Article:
This book - subtitled "A Biography Of An English Acre" - initially appealed to me because it seemed to trace the history of a specific place. I was expecting something along the lines of Peter Ackroyd's historical explorations of London backwaters, adapted to the rural location of this corner of the North Yorkshire moors.
My initial expectations were not met, however. "The Plot" is really more a kind of autobiography, spun out of author Madeline Bunting's memories of her unsatisfactory relationship with her self-centred sculptor father and padded out with an essayist's consideration of historical and sociological topics - the decline of farming, the fate of the land, the long-term effects of war and political shift on even the most obscure and hidden corners of the world. Using the "plot" simply as a starting point, these musings explore the nature of guilt and obsession (her father built and furnished the chapel as a kind of folly, a atonement in stone for having survived the war) and the way in which the "genius loci" looks and feels different to every observer - the native, the tourist, the rural planner, the incomer in search of redemptive spiritual symbols.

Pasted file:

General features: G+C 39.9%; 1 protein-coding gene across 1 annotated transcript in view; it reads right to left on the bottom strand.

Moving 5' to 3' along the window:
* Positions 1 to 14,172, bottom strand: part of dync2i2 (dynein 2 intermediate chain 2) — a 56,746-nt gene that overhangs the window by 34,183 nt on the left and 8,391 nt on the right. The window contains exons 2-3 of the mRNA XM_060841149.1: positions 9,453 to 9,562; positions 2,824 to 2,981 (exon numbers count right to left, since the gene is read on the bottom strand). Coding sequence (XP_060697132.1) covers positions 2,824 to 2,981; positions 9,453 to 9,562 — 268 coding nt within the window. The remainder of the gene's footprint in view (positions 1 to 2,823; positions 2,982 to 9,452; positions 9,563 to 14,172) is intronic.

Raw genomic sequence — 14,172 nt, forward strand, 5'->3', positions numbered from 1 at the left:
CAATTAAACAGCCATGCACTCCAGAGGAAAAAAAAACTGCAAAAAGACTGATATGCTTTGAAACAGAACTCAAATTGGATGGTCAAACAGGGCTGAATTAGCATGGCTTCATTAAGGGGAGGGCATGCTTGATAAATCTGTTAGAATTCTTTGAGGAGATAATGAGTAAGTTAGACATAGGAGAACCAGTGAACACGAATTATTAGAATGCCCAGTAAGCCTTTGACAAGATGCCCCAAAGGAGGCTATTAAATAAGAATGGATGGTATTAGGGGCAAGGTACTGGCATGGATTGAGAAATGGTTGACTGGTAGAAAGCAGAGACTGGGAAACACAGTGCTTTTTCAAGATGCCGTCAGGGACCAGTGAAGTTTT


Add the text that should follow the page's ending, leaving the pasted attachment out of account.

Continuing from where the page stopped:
Personally, I would have liked to know more about the origins and archaeology of the land in minuter detail: aside from a consideration of the wildlife and some references to botched Victorian excavations, there's not a lot of that kind of study. That's not to criticise the book too much - it's a beautifully-written account, exhaustively researched and shot through with unexpected poetry which evokes the plot's atmosphere and associations in deeply moving terms, at least from Bunting's point of view. I couldn't help feeling, though, that it was less a biography of an English acre than an exploration of unfinished personal and family business.